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Articles by S.I. Orewa
Total Records ( 2 ) for S.I. Orewa
  P.A. Ekunwe , S.I. Orewa and C.O. Emokaro
  The study examines resource use efficiency on yam production in Delta and Kogi States of Nigeria. Both primary and secondary data were used for the study. Primary data were collected using a set of structured questionnaire from 200 selected Agricultural Development Programme (ADP) contact yam farmers from each state. A multi-stage sampling technique was used in selecting the 200 farmers from each state, which were then interviewed by trained enumerators, out of these 200, only 146 and 144 copies of the questionnaires from Delta and Kogi States, respectively were found adequate and used in the analysis for the study. Data collected were analysed using descriptive statistics such as mean and standard deviation, marginal analysis as well as the stochastic frontier production function. Results from the study show that on the average more males (98.6%) were involved in yam production in both states as compared to 1.4% in the case of female. The technical efficiency of the farmers in both States varied. In Delta State, their technical efficiency varied from 0.20 to 0.93 with a mean of 0.85, while about 80% of the farmers had technical efficiencies exceeding 0.80. In Kogi State, the technical efficiency of farmers varied from 0.20 to 0.95, with a mean of 0.65, while only about 23% of the farmers had technical efficiencies exceeding 0.80. The results for resource use efficiency show that there were under utilization of land, labour and planting materials (seed yam) as the ratios of the value of marginal product to marginal fixed cost were greater than one in both states.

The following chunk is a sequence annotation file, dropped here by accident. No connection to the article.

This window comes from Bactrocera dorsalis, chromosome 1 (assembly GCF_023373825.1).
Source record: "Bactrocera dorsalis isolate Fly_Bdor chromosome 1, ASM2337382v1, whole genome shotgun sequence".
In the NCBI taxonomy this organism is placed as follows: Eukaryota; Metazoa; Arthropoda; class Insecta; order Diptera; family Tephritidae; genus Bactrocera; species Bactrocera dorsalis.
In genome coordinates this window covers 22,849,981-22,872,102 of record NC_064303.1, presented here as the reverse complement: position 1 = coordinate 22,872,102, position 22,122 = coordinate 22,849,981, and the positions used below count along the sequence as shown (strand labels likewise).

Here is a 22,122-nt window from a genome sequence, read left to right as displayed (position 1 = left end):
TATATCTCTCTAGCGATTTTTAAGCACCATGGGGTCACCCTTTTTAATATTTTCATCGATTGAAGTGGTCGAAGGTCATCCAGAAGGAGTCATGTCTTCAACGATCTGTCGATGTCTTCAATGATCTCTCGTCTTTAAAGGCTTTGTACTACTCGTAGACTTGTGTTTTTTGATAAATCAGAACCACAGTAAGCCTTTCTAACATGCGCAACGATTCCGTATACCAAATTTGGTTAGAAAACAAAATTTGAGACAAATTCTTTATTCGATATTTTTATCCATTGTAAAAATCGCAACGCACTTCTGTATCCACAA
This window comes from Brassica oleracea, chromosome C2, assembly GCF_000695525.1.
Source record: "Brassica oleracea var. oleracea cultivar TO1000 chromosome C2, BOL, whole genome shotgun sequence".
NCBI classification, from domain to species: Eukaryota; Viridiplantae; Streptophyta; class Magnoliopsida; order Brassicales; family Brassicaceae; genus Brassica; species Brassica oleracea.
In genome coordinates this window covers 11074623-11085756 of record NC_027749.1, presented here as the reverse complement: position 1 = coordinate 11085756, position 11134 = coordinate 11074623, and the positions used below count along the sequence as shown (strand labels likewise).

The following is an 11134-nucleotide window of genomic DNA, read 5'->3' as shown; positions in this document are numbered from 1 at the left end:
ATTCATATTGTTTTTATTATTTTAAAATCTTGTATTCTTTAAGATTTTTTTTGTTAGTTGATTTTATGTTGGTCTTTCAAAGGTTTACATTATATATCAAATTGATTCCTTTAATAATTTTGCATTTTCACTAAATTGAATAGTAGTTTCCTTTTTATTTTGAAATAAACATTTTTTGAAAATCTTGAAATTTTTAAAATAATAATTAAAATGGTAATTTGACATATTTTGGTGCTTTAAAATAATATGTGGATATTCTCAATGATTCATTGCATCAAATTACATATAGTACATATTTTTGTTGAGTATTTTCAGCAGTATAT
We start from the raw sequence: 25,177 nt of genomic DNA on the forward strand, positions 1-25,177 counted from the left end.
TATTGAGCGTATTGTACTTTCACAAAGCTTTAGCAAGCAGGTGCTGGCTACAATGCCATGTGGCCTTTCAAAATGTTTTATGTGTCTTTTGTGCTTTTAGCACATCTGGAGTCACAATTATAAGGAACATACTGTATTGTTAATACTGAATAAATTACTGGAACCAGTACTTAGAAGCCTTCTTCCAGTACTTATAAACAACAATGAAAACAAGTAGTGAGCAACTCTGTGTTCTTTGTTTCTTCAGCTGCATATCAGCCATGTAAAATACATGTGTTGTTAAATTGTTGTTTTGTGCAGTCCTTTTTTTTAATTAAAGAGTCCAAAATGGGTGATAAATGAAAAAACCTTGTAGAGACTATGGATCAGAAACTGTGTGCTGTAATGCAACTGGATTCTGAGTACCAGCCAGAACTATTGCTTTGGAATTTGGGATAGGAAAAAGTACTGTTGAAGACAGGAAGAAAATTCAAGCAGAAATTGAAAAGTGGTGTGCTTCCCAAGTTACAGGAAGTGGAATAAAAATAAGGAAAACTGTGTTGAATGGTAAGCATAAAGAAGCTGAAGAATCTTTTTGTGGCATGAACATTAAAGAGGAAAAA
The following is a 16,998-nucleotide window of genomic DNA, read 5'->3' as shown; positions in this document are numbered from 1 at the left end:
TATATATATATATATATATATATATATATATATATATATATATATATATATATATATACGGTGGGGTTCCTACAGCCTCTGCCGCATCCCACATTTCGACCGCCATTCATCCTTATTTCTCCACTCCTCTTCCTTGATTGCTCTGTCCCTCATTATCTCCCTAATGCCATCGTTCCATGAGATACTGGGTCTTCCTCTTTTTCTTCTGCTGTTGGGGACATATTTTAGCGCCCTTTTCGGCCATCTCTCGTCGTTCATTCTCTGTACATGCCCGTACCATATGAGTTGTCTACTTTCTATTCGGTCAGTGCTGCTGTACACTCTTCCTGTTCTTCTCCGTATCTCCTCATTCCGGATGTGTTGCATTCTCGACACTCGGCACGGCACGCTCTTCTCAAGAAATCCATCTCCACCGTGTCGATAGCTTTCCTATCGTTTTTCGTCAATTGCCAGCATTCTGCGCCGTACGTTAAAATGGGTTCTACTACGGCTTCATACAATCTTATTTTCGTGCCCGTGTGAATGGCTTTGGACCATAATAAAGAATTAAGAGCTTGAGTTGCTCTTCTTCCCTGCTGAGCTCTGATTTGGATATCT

S.I. Orewa
  The study was carried out to investigate farmers reasons for intercropping their oil palm farms with food and other cash crops rather than the sole oil palm planting arrangement specified for participation in the World Bank Assistance Smallholder Oil Palm development project financed during the 1975-83 period. The study was conducted at the Ekuku-Agbor Tree Crop Unit Zone (to the East) and Mosogar Tree Crop Unit Zone (to the Southwest) of the old Bendel State of Nigeria. A total of 35 oil palm farmers were randomly selected from each zone for the study. The study tried to identify the size of oil palm cultivated, types of food and cash crops planted and the proportion consumed and sold and the sufficiency of labour for various farm activities. The study showed that the average oil palm farm size at Ekuku-Agbor zone was smaller (about 1.57 ha) and more fragmented while for Mosogar zone it was 2.28 ha. However a greater percentage (over 65%) of the farms at both locations were within 0.01-2.00 ha farm size range which could be said to be relatively small. The study revealed that among other factors the farmers desire to ensure adequate family food needs which equates to food security and some cash to meet regular family financial needs necessitated their intercropping of the oil palm farms. Others include the need to maximize the returns from the use of labour which they considered a major limiting factor in farm maintenance and to take advantage of the relative high unit price of cassava and its products that prevailed then by cultivating on any available land space including the palm plantations and thereby increasing their farm income.
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